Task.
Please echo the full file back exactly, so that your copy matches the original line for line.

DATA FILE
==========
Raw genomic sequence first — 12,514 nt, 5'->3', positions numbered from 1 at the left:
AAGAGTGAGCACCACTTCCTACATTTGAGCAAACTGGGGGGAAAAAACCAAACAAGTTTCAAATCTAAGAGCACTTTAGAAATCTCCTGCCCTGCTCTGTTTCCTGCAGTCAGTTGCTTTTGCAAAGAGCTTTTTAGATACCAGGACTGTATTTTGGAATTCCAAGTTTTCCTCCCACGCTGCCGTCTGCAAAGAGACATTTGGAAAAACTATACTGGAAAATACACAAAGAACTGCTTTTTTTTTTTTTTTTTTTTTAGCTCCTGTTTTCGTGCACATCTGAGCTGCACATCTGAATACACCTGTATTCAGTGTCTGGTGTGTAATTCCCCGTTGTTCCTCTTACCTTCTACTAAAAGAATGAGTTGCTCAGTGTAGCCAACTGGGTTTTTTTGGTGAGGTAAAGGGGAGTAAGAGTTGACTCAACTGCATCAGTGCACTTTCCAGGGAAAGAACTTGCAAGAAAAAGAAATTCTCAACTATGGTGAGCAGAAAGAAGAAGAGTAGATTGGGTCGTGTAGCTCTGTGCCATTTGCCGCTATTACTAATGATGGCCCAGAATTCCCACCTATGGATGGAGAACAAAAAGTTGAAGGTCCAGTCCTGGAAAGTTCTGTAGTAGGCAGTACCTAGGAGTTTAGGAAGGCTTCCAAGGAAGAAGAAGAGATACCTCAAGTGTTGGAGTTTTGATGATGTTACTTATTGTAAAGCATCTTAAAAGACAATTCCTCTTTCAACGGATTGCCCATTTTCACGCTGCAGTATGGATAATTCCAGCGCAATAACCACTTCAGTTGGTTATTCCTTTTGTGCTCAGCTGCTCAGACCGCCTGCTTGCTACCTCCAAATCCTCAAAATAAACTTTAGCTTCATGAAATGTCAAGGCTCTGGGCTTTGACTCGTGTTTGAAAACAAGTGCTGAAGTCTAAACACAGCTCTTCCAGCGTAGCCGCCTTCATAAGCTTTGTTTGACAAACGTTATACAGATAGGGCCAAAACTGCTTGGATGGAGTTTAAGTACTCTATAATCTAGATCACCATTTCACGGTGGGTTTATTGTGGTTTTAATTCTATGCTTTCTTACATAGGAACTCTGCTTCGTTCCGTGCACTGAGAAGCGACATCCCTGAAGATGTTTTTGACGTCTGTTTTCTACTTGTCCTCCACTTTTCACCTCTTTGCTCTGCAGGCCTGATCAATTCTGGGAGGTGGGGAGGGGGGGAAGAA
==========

Raw genomic sequence first — 12,514 nt, 5'->3', positions numbered from 1 at the left:
AAGAGTGAGCACCACTTCCTACATTTGAGCAAACTGGGGGGAAAAAACCAAACAAGTTTCAAATCTAAGAGCACTTTAGAAATCTCCTGCCCTGCTCTGTTTCCTGCAGTCAGTTGCTTTTGCAAAGAGCTTTTTAGATACCAGGACTGTATTTTGGAATTCCAAGTTTTCCTCCCACGCTGCCGTCTGCAAAGAGACATTTGGAAAAACTATACTGGAAAATACACAAAGAACTGCTTTTTTTTTTTTTTTTTTTTTAGCTCCTGTTTTCGTGCACATCTGAGCTGCACATCTGAATACACCTGTATTCAGTGTCTGGTGTGTAATTCCCCGTTGTTCCTCTTACCTTCTACTAAAAGAATGAGTTGCTCAGTGTAGCCAACTGGGTTTTTTTGGTGAGGTAAAGGGGAGTAAGAGTTGACTCAACTGCATCAGTGCACTTTCCAGGGAAAGAACTTGCAAGAAAAAGAAATTCTCAACTATGGTGAGCAGAAAGAAGAAGAGTAGATTGGGTCGTGTAGCTCTGTGCCATTTGCCGCTATTACTAATGATGGCCCAGAATTCCCACCTATGGATGGAGAACAAAAAGTTGAAGGTCCAGTCCTGGAAAGTTCTGTAGTAGGCAGTACCTAGGAGTTTAGGAAGGCTTCCAAGGAAGAAGAAGAGATACCTCAAGTGTTGGAGTTTTGATGATGTTACTTATTGTAAAGCATCTTAAAAGACAATTCCTCTTTCAACGGATTGCCCATTTTCACGCTGCAGTATGGATAATTCCAGCGCAATAACCACTTCAGTTGGTTATTCCTTTTGTGCTCAGCTGCTCAGACCGCCTGCTTGCTACCTCCAAATCCTCAAAATAAACTTTAGCTTCATGAAATGTCAAGGCTCTGGGCTTTGACTCGTGTTTGAAAACAAGTGCTGAAGTCTAAACACAGCTCTTCCAGCGTAGCCGCCTTCATAAGCTTTGTTTGACAAACGTTATACAGATAGGGCCAAAACTGCTTGGATGGAGTTTAAGTACTCTATAATCTAGATCACCATTTCACGGTGGGTTTATTGTGGTTTTAATTCTATGCTTTCTTACATAGGAACTCTGCTTCGTTCCGTGCACTGAGAAGCGACATCCCTGAAGATGTTTTTGACGTCTGTTTTCTACTTGTCCTCCACTTTTCACCTCTTTGCTCTGCAGGCCTGATCAATTCTGGGAGGTGGGGAGGGGGGGAAGAA